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Humpback whale underwater

Climate giants – how whales can help save the world

We know that whales, dolphins and porpoises are amazing beings with complex social and family...
Black Sea common dolphins © Elena Gladilina

The dolphin and porpoise casualties of the war in Ukraine

Rare, threatened subspecies of dolphins and porpoises live in the Black Sea along Ukraine's coast....
WDC's Ed Fox, Chris Butler-Stroud and Carla Boreham take a message from the ocean to parliament

Taking a message from the ocean to parliament

It's a sad fact that whales and dolphins don't vote in human elections, but I...
Minke whale © Ursula Tscherter - ORES

The whale trappers are back with their cruel experiment

Anyone walking past my window might have heard my groan of disbelief at the news...
Boto © Fernando Trujillo

Meet the legendary pink river dolphins

Botos don't look or live like other dolphins. Flamingo-pink all over with super-skinny snouts and...
Tokitae in captivity

Talking to TUI – will they stop supporting whale and dolphin captivity?

Last Thursday I travelled to Berlin for a long-anticipated meeting with TUI senior executives. I...

Earth Day Q&A with Waipapa Bay Wines’ marketing director, Fran Draper

We've been partnered with Waipapa Bay Wines since 2019 so for this year's Earth Day,...
Orcas at the seabed

The secrets of orca beach life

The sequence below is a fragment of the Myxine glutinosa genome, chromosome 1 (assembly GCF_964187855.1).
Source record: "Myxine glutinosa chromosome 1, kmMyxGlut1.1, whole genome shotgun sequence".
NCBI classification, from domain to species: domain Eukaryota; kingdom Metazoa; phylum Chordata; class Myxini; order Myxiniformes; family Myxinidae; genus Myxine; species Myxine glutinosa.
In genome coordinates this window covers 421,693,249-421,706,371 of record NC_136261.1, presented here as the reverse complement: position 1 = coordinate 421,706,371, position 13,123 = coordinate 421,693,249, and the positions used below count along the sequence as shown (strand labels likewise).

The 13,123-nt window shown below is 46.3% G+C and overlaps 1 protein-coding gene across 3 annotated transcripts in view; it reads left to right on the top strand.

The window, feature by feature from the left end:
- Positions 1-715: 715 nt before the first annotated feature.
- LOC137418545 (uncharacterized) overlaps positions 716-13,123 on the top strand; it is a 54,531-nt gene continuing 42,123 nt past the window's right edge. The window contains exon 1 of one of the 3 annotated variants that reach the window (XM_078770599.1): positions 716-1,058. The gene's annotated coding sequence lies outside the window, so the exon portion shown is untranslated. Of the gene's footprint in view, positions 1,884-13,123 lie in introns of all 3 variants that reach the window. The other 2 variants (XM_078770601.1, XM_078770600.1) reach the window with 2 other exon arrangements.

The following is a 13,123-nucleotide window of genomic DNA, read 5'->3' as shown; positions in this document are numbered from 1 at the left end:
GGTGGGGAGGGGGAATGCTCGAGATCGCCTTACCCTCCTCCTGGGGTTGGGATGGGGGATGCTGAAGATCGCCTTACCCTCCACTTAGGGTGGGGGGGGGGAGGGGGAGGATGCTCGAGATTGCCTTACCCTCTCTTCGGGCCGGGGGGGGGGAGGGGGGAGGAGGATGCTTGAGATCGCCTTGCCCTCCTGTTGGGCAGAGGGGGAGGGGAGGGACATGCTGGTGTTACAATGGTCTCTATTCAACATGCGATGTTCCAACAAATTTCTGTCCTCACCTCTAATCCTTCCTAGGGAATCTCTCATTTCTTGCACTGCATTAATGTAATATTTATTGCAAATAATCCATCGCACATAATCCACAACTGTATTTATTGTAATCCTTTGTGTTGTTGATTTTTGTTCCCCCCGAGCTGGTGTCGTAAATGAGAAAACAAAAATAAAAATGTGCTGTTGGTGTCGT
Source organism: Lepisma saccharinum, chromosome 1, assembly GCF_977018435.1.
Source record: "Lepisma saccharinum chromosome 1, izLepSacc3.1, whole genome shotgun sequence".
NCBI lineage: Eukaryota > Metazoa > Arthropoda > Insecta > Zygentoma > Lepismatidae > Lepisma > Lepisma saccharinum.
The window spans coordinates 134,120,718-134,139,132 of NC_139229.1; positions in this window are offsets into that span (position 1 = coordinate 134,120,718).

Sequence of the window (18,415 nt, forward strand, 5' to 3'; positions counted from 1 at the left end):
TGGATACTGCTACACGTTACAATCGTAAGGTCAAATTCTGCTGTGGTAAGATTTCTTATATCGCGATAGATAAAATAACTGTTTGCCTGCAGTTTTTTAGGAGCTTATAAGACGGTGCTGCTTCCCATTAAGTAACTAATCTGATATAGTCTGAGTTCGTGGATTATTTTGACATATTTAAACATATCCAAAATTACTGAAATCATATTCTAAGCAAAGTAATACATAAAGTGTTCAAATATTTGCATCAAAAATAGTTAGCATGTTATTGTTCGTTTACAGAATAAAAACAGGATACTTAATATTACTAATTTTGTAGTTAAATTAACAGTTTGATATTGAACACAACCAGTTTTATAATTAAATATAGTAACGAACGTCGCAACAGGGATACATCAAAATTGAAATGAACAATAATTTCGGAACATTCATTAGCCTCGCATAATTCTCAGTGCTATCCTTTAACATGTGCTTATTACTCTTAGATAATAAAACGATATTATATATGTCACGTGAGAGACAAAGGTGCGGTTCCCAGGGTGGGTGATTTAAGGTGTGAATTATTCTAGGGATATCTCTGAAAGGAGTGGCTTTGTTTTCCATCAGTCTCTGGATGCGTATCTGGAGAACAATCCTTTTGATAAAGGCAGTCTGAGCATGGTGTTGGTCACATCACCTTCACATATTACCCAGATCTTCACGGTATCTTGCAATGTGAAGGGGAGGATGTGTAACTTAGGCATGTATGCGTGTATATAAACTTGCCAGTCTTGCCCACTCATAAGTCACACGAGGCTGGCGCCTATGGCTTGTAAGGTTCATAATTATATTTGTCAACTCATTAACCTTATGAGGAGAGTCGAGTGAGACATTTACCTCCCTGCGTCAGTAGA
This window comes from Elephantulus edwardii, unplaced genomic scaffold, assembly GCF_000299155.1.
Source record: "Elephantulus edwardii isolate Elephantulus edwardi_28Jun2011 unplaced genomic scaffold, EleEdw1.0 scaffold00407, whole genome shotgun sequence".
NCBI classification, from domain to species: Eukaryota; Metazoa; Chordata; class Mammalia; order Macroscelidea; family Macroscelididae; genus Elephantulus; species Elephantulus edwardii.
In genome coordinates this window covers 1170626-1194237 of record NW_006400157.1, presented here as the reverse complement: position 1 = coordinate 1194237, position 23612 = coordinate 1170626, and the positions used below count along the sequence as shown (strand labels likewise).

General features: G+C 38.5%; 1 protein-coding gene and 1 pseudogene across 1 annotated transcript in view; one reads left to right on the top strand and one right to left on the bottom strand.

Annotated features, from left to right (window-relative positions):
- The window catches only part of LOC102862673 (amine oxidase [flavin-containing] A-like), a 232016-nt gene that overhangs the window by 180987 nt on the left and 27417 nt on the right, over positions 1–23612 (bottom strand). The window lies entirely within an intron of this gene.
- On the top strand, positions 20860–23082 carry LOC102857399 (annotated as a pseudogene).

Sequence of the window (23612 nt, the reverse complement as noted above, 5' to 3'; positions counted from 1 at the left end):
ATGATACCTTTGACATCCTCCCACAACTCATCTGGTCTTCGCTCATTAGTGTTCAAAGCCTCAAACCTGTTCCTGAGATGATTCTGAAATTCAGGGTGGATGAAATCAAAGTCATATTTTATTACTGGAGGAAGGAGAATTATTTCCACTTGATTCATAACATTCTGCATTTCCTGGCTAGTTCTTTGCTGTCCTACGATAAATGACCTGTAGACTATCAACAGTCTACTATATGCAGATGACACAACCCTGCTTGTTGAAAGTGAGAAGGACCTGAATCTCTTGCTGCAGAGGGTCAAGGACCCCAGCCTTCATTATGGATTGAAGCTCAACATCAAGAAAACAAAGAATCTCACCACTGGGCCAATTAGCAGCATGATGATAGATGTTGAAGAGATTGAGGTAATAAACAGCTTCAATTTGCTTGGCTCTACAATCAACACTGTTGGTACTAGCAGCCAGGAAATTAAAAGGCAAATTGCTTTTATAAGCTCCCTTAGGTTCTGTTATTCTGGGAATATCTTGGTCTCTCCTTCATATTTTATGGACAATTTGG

Rubbing on smooth pebbles is a generations-old cultural tradition for a particular group of orcas...

More time to comment on controversial oil plans

The Port Authority of Cromarty Firth in Scotland has given way to public pressure and extended a public consultation date (now Feb 8th) regarding a proposal to transfer millions of tonnes of crude oil between ships anchored near the mouth of the Firth.

The area is an important environmental site regularly visited by dolphins, all of which could be threatened if the oil transfer plans are given the go-ahead.

Cromarty Firth Port Authority already has a licence for ship to ship transfers for vessels lying alongside the Nigg Oil Terminal. Between 2009 and 2014 there were more than 85 such operations, involving over 6.5 million tonnes of oil.

WDC welcome the extension of the consultation process but we remain very concerned about this development and will shortly be providing a strong and evidence based response.

Nicola Hodgins, head of science and research at Whale and Dolphin Conservation said; “WDC is concerned by any application like this that could potentially pose a risk to marine wildlife especially, in this case, the resident population of bottlenose dolphins that live in both the immediate and surrounding areas. Although it has been stated that similar oil transfers have been undertaken for some time now, transfers undertaken further out  “at sea”, where conditions may change abruptly, could increase the likelihood of an accidental spill.

Read more about WDC’s position on this issue.

You can add your voice by signing this petition

About Charlie Phillips

Field officer - Adopt a Dolphin